Sigur Rós - Odin’s Raven Magic Music Album Reviews

Sigur Rós - Odin’s Raven Magic Music Album Reviews
The Icelandic post-rockers waver between exuberance and heavy-handed melodrama on the first official recording of an 18-year-old operatic work based on a centuries-old medieval poem.

The end of the world looms as Odin, Norse deity of war and death, joins his fellow gods for a banquet. His trusty ravens, Huginn and Muninn, traverse barren fields, gathering the world’s wisdom while the gods feast and watch for omens. This portentous meal is the subject of a poem written in the traditional style of Edda, the collection of Icelandic mythology and prose dating back to the 13th century, and of Sigur Rós’s Odin’s Raven Magic. On the eight-part operatic work, the Icelandic band funnels its serene, immersive style into theatrical storytelling, evoking a lively yet uneasy scene with eerie harmony and cinematic scope that wavers between exuberance and heavy-handed melodrama.
Odin’s Raven Magic is something of a myth itself—though Sigur Rós first performed it live 18 years ago, it’s never received a proper recording. Before now, only fragments of the lengthy work hovered around the internet, captured by eager audiences at crowded shows. This uninterrupted rendition was recorded live in 2004 at La Grande Halle de la Villette in Paris; you might forget it’s a live performance until the end, when the music fades away and applause erupts.

Trading their signature bowed guitar for bowed orchestral instruments, Sigur Rós approach the long history of operas that borrow from mythology with a sense of tranquility. This music swims through melancholy and euphoria, full of grand melodies fit for a Game of Thrones feature film. The strongest moments come when there’s motion, like on “Prologus,” which highlights the orchestra’s subtle shifts between dissonance and consonance, and “Spár eða spakmál,” where a swooping choir, booming horn, and urgent percussion build a sense of exhilaration.

Sigur Rós’ performance is skilled, but their commitment to placidity limits the album’s dramatic capability. Such a menacing tale demands tumultuous color, and opera provides the perfect inspiration for over-the-top storytelling. “Stendur æva” could’ve come as a punch in the gut, but instead a lackluster choir and lilting vocals leave it feeling oversaturated. By illustrating mythology with even-keeled sound rather than diving into its turbulence, Sigur Rós glosses over the magnitude of the catastrophe they’re trying to describe.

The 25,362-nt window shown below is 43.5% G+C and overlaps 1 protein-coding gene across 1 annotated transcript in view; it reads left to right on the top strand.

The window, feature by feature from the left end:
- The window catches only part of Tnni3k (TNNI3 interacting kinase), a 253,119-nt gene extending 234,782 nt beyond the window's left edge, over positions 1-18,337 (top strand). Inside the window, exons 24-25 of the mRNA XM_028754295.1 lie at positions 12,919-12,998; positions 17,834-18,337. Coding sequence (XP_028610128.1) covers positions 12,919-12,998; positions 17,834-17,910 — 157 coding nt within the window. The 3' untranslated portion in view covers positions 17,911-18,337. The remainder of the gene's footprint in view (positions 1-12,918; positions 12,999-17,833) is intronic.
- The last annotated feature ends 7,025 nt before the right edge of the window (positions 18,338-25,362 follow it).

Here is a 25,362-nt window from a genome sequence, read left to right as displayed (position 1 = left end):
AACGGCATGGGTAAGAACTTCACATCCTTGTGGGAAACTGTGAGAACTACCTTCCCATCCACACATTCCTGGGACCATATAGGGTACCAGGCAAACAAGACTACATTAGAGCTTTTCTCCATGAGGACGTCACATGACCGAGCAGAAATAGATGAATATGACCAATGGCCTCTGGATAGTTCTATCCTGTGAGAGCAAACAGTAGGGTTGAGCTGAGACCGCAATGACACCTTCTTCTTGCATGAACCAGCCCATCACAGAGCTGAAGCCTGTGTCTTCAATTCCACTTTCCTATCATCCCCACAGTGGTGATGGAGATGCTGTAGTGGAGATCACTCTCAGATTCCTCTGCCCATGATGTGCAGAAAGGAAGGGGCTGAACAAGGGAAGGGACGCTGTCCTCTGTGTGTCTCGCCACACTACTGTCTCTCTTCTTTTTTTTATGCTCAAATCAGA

The star of Odin’s Raven Magic, besides its folklore, is the twinkling marimba that appears throughout. This isn’t a regular marimba: Built by Páll Guðmundsson, it replaces the usual wooden slats with Icelandic stones, swapping an earthy tone for an icy one. The instrument pops in and out with a delicate, pulsating rhythm that provides an exigent backdrop, subtle yet omnipresent, like a ticking doomsday clock. It’s a recurring theme that makes its first appearance on the sing-songy “Dvergmál,” where gradual layering and generous drums create the record’s truest synthesis of post-rock sensibility and minimalist austerity. The marimba anchors the spacious sound, reminding us of the impending peril that lies beneath the serenity.

Sigur Rós’s music has always felt panoramic, and Odin’s Raven Magic is no different; its sweeping melodies harken back to landmark albums like Ágætis byrjun, but this time, the music foregrounds orchestra and choir. When the sprawling sound becomes overwhelming, it’s the hidden details that prove most tantalizing, telling the album’s story beneath the wandering melodies. Sigur Rós may be more commonly associated with relaxation, but when they allow elements like Guðmundsson’s anxious marimba to drive their music, the feeling lingers.
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About Wanni Arachchige Udara Madusanka Perera

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Sigur Rós - Odin’s Raven Magic Music Album Reviews Sigur Rós - Odin’s Raven Magic Music Album Reviews Reviewed by Wanni Arachchige Udara Madusanka Perera on Monday, December 14, 2020 Rating: 5

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